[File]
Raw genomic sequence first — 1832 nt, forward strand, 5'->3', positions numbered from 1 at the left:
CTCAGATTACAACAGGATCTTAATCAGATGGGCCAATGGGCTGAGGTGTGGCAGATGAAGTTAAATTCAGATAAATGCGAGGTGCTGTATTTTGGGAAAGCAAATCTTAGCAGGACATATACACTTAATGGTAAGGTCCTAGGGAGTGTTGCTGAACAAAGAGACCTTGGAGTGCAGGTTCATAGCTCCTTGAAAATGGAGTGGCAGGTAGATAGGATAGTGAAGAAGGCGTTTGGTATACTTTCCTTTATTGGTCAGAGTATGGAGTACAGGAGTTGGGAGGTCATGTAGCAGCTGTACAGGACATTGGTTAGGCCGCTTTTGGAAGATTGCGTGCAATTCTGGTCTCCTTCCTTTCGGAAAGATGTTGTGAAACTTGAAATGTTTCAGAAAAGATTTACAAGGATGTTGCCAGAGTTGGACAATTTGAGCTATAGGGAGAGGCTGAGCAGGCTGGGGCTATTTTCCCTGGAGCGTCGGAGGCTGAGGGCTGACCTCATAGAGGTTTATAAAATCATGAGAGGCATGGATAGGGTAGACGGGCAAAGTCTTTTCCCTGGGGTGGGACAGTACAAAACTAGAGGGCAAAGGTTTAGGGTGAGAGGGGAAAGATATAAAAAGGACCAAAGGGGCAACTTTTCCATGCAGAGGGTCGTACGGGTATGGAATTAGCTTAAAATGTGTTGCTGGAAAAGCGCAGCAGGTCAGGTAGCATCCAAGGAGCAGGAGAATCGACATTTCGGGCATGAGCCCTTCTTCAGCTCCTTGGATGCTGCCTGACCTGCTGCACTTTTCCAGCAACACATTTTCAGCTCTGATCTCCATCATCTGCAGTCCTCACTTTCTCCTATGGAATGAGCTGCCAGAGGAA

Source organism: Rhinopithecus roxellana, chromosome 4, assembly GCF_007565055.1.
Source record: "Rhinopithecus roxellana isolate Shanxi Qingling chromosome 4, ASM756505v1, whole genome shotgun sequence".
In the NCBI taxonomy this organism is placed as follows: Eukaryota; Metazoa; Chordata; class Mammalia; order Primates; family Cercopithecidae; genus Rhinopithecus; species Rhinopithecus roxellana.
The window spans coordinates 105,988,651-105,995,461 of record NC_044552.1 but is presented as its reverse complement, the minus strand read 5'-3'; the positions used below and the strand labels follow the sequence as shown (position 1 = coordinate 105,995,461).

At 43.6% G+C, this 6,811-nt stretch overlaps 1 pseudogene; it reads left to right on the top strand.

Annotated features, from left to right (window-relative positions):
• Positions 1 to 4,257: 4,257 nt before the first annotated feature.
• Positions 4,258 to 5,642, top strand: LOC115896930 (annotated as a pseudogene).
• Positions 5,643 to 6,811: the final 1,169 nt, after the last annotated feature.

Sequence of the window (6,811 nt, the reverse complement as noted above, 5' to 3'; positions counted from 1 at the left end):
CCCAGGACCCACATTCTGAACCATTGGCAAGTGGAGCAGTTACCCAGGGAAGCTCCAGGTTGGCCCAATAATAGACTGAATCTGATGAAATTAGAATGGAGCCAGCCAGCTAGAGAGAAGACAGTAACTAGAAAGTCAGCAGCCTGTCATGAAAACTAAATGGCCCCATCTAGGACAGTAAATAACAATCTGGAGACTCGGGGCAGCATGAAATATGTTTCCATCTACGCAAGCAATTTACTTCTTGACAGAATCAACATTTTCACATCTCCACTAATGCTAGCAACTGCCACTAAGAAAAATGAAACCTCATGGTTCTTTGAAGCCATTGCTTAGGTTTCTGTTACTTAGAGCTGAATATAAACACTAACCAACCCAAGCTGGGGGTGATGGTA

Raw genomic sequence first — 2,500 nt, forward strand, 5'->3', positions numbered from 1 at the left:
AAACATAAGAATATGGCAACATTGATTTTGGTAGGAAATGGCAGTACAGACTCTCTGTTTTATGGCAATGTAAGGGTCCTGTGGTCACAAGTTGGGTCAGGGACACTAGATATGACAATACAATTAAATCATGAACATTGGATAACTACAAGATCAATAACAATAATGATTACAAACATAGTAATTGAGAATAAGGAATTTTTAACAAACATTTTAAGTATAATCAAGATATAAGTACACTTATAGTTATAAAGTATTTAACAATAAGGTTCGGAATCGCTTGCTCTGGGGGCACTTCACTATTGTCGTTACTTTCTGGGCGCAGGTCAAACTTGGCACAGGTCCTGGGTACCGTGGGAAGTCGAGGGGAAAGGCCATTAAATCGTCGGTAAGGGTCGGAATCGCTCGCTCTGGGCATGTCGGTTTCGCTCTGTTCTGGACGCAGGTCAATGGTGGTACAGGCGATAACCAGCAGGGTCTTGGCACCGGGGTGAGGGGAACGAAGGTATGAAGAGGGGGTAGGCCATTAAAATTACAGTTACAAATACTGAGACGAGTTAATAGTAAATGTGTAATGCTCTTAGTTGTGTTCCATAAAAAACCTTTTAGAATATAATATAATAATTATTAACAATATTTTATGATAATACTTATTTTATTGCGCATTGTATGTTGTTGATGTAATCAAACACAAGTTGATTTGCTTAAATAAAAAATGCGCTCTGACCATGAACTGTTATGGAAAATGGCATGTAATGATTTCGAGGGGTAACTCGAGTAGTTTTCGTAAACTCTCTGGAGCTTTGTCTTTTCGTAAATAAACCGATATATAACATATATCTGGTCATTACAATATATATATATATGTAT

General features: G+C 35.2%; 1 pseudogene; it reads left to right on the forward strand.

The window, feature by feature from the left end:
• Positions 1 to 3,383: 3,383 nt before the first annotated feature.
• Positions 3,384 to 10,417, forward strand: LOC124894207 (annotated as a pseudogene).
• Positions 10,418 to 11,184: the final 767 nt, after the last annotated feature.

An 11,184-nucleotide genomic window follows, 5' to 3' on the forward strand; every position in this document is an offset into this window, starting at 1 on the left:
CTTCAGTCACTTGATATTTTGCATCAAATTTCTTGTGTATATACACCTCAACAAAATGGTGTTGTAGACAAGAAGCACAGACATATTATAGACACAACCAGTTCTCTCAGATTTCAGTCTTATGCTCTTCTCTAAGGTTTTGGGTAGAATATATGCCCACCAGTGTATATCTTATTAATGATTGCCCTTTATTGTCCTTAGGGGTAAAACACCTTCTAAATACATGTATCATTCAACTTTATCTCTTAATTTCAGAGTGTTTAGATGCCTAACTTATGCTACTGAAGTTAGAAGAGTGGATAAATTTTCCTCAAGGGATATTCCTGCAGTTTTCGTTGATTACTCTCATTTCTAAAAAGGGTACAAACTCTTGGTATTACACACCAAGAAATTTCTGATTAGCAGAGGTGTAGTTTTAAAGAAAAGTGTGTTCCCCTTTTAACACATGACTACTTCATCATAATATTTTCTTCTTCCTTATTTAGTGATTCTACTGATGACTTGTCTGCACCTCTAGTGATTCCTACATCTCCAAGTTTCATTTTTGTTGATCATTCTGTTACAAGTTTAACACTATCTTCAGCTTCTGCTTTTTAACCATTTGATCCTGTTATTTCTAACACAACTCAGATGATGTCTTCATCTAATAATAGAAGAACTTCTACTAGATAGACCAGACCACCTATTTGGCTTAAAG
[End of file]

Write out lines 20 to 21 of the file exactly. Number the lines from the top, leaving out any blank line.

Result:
• Positions 10,418 to 11,184: the final 767 nt, after the last annotated feature.

An 11,184-nucleotide genomic window follows, 5' to 3' on the forward strand; every position in this document is an offset into this window, starting at 1 on the left: